# Re: [R] Sorting values within a raster

From: David Winsemius <dwinsemius_at_comcast.net>
Date: Thu, 21 Apr 2011 22:36:18 -0400

On Apr 21, 2011, at 9:33 PM, Sara Maxwell wrote:

> Hi David et al,
> Thanks for your help. I spent the afternoon and thought that would
> work but then I realized it was giving a different answer.
>
> I have counts ('hits') in each grid cell, and have then calculated
> the proportion of the total hits represented in each cell (such that
> the sum of all cells = 1). I want to take the cell with largest
> proportion, add the next largest proportion to it, etc until I reach
> 10% of the TOTAL number of 'hits'. Quantiles unfortunately are
> created using the total number of CELLS and not the total number of
> HITS, if that makes sense.

So sort, then cumsum and finally do findInterval. An example would "focus the mind".

```--
David.

>
> Any thoughts??

>
> Many many thanks,
> Sara
> _________________________________
>
> Sara M. Maxwell, Ph.D.
>
>
>
> On Apr 21, 2011, at 1:26 PM, David Winsemius wrote:
>
>>
>> On Apr 21, 2011, at 3:23 PM, Sara Maxwell wrote:
>>
>>> I am working with a raster and want to take values assigned to
>>> each cell and sort them from largest to smallest, then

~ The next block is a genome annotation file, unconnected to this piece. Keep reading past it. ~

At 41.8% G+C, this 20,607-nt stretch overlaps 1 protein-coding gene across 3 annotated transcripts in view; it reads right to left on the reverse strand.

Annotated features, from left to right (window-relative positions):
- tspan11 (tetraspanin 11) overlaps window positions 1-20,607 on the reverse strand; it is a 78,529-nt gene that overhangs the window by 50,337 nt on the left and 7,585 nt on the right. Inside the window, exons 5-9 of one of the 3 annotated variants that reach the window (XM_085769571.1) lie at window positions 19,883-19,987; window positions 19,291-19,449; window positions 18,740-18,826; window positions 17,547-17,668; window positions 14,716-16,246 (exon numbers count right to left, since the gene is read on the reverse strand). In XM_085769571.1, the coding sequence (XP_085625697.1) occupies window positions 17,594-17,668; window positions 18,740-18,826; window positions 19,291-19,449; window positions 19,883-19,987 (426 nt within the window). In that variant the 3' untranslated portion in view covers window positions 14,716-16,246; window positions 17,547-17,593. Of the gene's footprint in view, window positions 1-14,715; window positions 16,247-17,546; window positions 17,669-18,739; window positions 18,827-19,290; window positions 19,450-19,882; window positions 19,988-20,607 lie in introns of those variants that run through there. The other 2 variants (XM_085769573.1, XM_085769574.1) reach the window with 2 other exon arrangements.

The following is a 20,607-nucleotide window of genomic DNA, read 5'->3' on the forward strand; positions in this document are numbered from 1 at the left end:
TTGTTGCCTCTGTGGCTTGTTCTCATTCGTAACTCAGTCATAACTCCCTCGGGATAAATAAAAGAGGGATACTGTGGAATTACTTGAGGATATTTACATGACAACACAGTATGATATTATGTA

>>> cummulatively sum them together (in order from largest to
>>> smallest).  I'll then be coding the individual cells such that the
>>> top 10% of the largest cell values can be visualize with one
>>> color, the next 10% with another and so on.
>>>
>>> I have tried a number of schemes but am having trouble figuring
>>> out how to chose the maximum value, code it and re-search the
>>> raster for the next highest value without replacement.  I am
>>> assuming this requires a loop, unless there is a function that
>>> will do this automatically.
>>
>> ?quantile
>>
>>>
>>> Here is a sample dataset:
>>>
>>> library(raster)
>>> r <- raster(ncol=10, nrow=10)
>>> values(r) <- runif(ncell(r))
>>
>>
>> > quantile(values(r), prob=seq(0,1,by=0.1))
>>        0%         10%         20%         30%         40%
>> 0.004888148 0.106378528 0.217009097 0.307201289 0.364990984
>>       50%         60%         70%         80%         90%
>> 0.512523817 0.593382875 0.667916094 0.722919876 0.835839832
>>      100%
>> 0.996683575
>>
>> You will also need findInterval()
>>
>> If you want to create a factor that will assign your colors.
>> perhaps this could be used to index a suitable color vector:
>>
>> fac <- findInterval(values(r), quantile(values(r),
>> prob=seq(0,1,by=0.1)) )
>> > fac
>> [1]  6 10  1 10  7  7  8 10  2  9  9  1  6  2  9  1  9  4  2  2
>> [21]  3  4  8  9  7  1  9  2 10  5  4  9  8  1  8 10  1 11  3  5
>> [41]  5  6  6  5  6  7  4  7  5  3  8  6  3  4 10  4  7  7  8  9
>> [61] 10  4  1  8  8  8  3  7  5  1  9  5  2  7  2 10  3  8  4  9
>> [81]  6  6  2  6 10  5  5  4  3  6  2  2  1  3  3  3  4  7  1  5
>>
>> David Winsemius, MD
>> West Hartford, CT
>>
>
> ______________________________________________
> R-help_at_r-project.org mailing list
> https://stat.ethz.ch/mailman/listinfo/r-help
> and provide commented, minimal, self-contained, reproducible code.

David Winsemius, MD
West Hartford, CT

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